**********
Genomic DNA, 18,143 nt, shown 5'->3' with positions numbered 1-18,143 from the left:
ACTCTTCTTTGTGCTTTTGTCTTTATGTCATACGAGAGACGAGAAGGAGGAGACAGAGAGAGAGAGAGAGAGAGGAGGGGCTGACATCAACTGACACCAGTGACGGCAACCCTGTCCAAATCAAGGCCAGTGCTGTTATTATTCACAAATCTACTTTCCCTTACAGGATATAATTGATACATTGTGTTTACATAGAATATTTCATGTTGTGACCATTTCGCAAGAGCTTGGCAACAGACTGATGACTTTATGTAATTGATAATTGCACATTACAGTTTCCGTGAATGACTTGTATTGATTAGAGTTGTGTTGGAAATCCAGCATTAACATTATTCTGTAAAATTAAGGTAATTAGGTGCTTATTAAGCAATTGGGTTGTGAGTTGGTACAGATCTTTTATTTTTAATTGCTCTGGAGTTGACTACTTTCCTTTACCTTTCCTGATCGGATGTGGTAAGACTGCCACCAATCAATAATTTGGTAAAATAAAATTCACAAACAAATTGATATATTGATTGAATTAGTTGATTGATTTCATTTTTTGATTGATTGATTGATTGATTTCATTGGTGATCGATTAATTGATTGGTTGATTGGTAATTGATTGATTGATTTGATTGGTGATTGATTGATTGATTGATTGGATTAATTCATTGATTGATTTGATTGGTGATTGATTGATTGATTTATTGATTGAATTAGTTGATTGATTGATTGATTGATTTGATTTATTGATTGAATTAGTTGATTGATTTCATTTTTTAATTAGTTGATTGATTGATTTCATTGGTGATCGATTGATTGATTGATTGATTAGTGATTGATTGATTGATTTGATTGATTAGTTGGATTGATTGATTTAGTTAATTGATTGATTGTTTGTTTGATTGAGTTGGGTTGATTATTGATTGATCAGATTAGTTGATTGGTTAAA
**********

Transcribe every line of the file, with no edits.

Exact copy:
Genomic DNA, 18,143 nt, shown 5'->3' with positions numbered 1-18,143 from the left:
ACTCTTCTTTGTGCTTTTGTCTTTATGTCATACGAGAGACGAGAAGGAGGAGACAGAGAGAGAGAGAGAGAGAGGAGGGGCTGACATCAACTGACACCAGTGACGGCAACCCTGTCCAAATCAAGGCCAGTGCTGTTATTATTCACAAATCTACTTTCCCTTACAGGATATAATTGATACATTGTGTTTACATAGAATATTTCATGTTGTGACCATTTCGCAAGAGCTTGGCAACAGACTGATGACTTTATGTAATTGATAATTGCACATTACAGTTTCCGTGAATGACTTGTATTGATTAGAGTTGTGTTGGAAATCCAGCATTAACATTATTCTGTAAAATTAAGGTAATTAGGTGCTTATTAAGCAATTGGGTTGTGAGTTGGTACAGATCTTTTATTTTTAATTGCTCTGGAGTTGACTACTTTCCTTTACCTTTCCTGATCGGATGTGGTAAGACTGCCACCAATCAATAATTTGGTAAAATAAAATTCACAAACAAATTGATATATTGATTGAATTAGTTGATTGATTTCATTTTTTGATTGATTGATTGATTGATTTCATTGGTGATCGATTAATTGATTGGTTGATTGGTAATTGATTGATTGATTTGATTGGTGATTGATTGATTGATTGATTGGATTAATTCATTGATTGATTTGATTGGTGATTGATTGATTGATTTATTGATTGAATTAGTTGATTGATTGATTGATTGATTTGATTTATTGATTGAATTAGTTGATTGATTTCATTTTTTAATTAGTTGATTGATTGATTTCATTGGTGATCGATTGATTGATTGATTGATTAGTGATTGATTGATTGATTTGATTGATTAGTTGGATTGATTGATTTAGTTAATTGATTGATTGTTTGTTTGATTGAGTTGGGTTGATTATTGATTGATCAGATTAGTTGATTGGTTAAA